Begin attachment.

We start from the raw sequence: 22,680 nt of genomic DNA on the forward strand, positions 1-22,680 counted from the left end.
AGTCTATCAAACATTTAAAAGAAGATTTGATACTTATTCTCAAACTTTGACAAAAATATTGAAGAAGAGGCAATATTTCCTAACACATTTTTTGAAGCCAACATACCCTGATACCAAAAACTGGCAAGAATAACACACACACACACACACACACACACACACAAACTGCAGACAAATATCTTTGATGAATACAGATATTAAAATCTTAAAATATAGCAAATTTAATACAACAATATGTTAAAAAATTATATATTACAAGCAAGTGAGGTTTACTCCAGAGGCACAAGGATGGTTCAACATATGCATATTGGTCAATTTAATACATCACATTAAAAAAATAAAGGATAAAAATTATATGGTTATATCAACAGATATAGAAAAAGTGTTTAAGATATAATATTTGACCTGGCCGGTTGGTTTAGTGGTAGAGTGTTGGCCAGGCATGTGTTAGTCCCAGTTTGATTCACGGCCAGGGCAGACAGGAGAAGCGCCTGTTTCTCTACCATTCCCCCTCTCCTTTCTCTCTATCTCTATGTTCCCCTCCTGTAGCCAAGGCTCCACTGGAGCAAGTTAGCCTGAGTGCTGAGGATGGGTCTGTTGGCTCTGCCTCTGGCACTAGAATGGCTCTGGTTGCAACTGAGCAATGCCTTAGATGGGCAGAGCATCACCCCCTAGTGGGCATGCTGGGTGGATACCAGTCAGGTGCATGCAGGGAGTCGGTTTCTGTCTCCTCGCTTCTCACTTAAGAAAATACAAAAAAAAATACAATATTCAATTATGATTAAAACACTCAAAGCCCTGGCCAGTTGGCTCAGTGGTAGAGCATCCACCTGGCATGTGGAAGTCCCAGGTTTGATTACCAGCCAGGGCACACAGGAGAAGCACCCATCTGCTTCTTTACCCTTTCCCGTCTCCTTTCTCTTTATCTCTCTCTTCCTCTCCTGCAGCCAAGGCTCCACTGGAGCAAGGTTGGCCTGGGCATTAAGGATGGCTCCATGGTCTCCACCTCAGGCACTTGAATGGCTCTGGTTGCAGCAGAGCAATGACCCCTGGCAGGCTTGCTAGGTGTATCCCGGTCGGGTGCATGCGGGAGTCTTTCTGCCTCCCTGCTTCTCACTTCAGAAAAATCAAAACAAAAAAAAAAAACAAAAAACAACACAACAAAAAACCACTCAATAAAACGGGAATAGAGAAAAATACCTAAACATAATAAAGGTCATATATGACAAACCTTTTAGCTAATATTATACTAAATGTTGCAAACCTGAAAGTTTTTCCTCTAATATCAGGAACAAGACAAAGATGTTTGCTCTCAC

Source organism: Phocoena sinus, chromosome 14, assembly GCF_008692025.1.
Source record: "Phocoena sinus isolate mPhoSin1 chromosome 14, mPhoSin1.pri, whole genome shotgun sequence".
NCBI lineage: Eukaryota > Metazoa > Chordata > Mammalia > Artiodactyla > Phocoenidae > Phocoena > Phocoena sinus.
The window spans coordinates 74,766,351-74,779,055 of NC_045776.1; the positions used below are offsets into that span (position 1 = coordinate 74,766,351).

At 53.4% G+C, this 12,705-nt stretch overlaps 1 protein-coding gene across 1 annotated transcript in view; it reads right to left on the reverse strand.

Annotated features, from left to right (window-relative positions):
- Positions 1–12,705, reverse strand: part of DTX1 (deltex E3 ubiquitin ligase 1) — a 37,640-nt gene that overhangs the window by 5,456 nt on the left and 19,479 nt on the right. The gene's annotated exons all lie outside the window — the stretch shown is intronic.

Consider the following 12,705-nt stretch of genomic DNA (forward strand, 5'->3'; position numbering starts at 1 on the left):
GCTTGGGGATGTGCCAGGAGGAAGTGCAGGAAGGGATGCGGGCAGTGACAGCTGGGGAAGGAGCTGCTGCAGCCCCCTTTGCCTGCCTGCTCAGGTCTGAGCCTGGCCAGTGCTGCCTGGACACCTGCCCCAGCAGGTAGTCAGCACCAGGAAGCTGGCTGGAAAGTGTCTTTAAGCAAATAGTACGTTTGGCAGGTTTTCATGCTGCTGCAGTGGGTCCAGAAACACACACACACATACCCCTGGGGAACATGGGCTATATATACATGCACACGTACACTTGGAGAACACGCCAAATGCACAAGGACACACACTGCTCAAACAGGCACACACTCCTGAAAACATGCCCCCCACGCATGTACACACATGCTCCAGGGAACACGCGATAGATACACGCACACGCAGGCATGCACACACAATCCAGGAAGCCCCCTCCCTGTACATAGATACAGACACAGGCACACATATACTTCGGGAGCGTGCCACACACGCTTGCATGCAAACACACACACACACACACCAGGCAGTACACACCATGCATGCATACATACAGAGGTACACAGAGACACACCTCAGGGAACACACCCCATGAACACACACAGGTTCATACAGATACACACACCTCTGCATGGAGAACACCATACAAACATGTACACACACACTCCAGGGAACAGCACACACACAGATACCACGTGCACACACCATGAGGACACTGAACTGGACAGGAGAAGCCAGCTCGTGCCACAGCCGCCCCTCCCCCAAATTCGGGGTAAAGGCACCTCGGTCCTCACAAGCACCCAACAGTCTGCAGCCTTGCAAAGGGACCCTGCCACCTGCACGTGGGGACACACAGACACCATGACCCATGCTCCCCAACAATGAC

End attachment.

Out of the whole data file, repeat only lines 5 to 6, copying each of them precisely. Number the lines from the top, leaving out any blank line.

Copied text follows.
NCBI lineage: Eukaryota > Metazoa > Chordata > Mammalia > Artiodactyla > Phocoenidae > Phocoena > Phocoena sinus.
The window spans coordinates 74,766,351-74,779,055 of NC_045776.1; the positions used below are offsets into that span (position 1 = coordinate 74,766,351).